WPBT2's Star Gazers

Episode #13-06 "Two Clusters Get Some Company"
Air Dates Febtuary 11, 2013 - February 17, 2013

DEAN: Hey there Star Gazers. I'm Dean Regas, astronomer for the Cincinnati Observatory.

JAMES: And I'm James Albury, director of the Kika Silva Pla Planetarium in Gainesville, Florida. Fellow Star Gazer, Marlene Hidalgo, will join us to help you find your way around the sky. Quick Dean! What are the names of the seven sisters?

DEAN: Uh, there's Alcyone, Maia, Merope, Sterope, Taygete, Celaeno, and… who am I forgetting?…oh, Electra!

JAMES: Nice job. These are the names of the seven daughters of Atlas...

DEAN: …And are also stars in the brightest cluster in the sky. Known as the Pleiades, the seven sisters make a great sight in the evening.

JAMES: Plus their cousins, the Hyades aren’t too far away. They'll have some visitors from our solar system next week.

DEAN: Let's show you.


JAMES: Okay we have our sky set to Friday February 15 at 8 p.m. facing southwest. The waxing crescent moon will be high in the sky next to the three stars of Aries the Ram.

DEAN: Aries can be tough to picture, but the moon can help point the way on Friday. Now, let's shift the date forward one day at a time. We'll still be looking at 8 p.m., but here's the view on the 16th… and now the 17th.

JAMES: On the 17th at 8 p.m., the moon is so high in the sky you should lay back and take in the scene.

DEAN: Let's take the hoverboards in for a closer look.


DEAN: On Sunday night the moon appears near a planet and our two star clusters.

JAMES: The planet is easy to find because it's so bright. That's giant Jupiter - a planet 88,000 miles wide -- so large that 11 earths would fit across its diameter. Jupiter shines with reflected sunlight.

DEAN: That's right. The sunlight travels over 470 million miles to reach Jupiter and
Then bounces another 450 million miles to reach your eyes! That’s a lot of frequent flier miles!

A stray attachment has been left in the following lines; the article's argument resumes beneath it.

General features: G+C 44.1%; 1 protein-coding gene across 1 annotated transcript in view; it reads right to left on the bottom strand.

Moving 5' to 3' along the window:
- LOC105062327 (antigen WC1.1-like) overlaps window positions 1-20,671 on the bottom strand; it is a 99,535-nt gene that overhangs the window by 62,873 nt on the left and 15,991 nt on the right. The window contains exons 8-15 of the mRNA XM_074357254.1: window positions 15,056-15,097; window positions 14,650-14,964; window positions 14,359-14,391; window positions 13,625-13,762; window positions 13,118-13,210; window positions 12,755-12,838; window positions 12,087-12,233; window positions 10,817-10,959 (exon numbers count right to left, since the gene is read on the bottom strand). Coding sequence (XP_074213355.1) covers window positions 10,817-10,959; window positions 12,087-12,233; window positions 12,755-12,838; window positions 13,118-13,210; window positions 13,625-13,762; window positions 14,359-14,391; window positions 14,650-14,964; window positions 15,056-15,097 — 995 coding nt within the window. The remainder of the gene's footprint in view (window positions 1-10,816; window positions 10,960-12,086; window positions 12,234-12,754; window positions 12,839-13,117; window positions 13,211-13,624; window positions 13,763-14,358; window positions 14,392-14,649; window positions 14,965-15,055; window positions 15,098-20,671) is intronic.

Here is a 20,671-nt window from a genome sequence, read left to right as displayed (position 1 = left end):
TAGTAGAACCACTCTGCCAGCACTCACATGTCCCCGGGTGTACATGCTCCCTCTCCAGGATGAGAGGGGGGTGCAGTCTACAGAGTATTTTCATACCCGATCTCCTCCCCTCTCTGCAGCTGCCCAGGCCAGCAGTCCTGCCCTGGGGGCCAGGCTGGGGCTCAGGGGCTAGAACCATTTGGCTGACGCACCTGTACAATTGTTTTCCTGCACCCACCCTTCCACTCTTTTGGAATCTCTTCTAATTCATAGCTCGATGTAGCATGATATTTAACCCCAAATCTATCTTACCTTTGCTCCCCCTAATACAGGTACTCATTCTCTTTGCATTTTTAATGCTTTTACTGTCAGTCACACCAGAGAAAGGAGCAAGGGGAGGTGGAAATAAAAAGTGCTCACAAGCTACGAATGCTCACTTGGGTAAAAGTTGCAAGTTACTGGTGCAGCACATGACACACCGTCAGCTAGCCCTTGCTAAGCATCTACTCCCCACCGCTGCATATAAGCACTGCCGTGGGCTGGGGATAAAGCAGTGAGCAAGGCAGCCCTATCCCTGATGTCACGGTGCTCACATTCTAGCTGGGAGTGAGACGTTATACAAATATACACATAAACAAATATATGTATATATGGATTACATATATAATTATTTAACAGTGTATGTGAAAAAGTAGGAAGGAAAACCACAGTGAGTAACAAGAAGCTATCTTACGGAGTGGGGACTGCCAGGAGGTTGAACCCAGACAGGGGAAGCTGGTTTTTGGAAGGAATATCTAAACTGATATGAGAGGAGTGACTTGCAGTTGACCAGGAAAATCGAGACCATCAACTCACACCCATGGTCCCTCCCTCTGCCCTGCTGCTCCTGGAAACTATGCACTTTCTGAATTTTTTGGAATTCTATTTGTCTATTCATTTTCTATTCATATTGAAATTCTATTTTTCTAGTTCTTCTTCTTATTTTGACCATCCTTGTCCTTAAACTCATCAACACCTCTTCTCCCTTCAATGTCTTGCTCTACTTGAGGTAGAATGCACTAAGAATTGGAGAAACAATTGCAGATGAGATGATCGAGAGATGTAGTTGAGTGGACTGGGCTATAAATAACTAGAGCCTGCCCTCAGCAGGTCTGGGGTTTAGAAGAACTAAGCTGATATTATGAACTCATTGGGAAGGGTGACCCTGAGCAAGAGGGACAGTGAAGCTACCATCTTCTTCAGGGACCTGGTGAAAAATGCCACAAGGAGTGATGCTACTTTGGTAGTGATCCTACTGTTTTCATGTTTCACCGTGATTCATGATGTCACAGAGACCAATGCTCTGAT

JAMES: Now back to the clusters. The moon will be between the Pleiades (on the right) and the Hyades (on the left) the night of the 17th. The Hyades are much fainter, even though they're a lot closer. At around 150 light years, the stars in the Hyades formed at the same time from a huge nebula of gas and dust.

DEAN: You can see some of the brighter Hyades with the naked eye and lots more with a pair of binoculars. This is also where you can find the constellation Taurus the Bull. The Hyades along with the bright orange star, Aldebaran mark his face.

JAMES: But let's get to the seven sisters. Marlene, take us in for the extreme close up.


MARLENE: I know they're called the seven sisters, but the Pleiades star cluster really consists of hundreds of stars. The seven brightest look like a dinky dipper and are visible to the naked eye, but zoomed in we can see a lot more. Let's label the sisters dean named earlier. The brightest is called Alcyone. Forming the rest of the bowl is Merope, Electra, and Maia. The fainter sisters are Sterope on the top, Taygete and then Celaeno. But what are the two brighter stars making the handle of this dinky dipper? Those stars bear the names of the parents, Atlas and Pleione. So when you're straining to see the seven sisters with the naked eye, sometimes you can see a parent or two and miss a dimmer sister. This cluster was also formed from a nebula and is about 400 light years away from us. These blue stars are way bigger and hotter than the Hyades. Alcyone, for instance would be 10 times wider than our sun and shine 2400 times brighter! That's a hot sister!


JAMES: On February 18th the moon moves over to the other side of Jupiter and away from the clusters. Here it is on the 19th… and the 20th… Jupiter will still hang out in the area for the next two months so he can guide your way to the clusters.

DEAN: Or you can use nearby Orion to help. He's over to the left with his trademark belt of three stars. Connect the dots of the three stars and keep going to the right. This line of sight will take you to the Hyades and then on to the Pleiades.

JAMES: So, there's a lot to see high in the southwestern sky.

DEAN: Really high in the sky. Get out a lawn chair or kick back and…

BOTH: Keep looking up!


Episode #13-06 "Two Clusters Get Some Company"
Air Dates Febtuary 11, 2013 - February 17, 2013

DEAN: Two star clusters are visible to the naked eye this week.

JAMES: And the moon and Jupiter will pay them a visit.


JAMES: We have our sky set to Friday February 15 at 8 p.m. facing southwest where you'll find the waxing crescent moon.

DEAN: Same time on the 16th, the moon is here… and on the 17th the moon nestles in between two star clusters.

JAMES: A cluster called the Hyades will be to the left of the moon. These stars are spots on the face of Taurus the Bull and are all about 150 light years away.

DEAN: Nearby is bright Jupiter. Wow, he's bright! And to the right of the moon, on the
Bull's back are the Pleiades or the seven sisters star cluster. To the naked eye you can make out individual stars -- if you have good eyesight. For being 400 light years away, these must be big, bright stars.

JAMES: Now, all this is happening high in the sky, so kick back and…

BOTH: Keep looking up!


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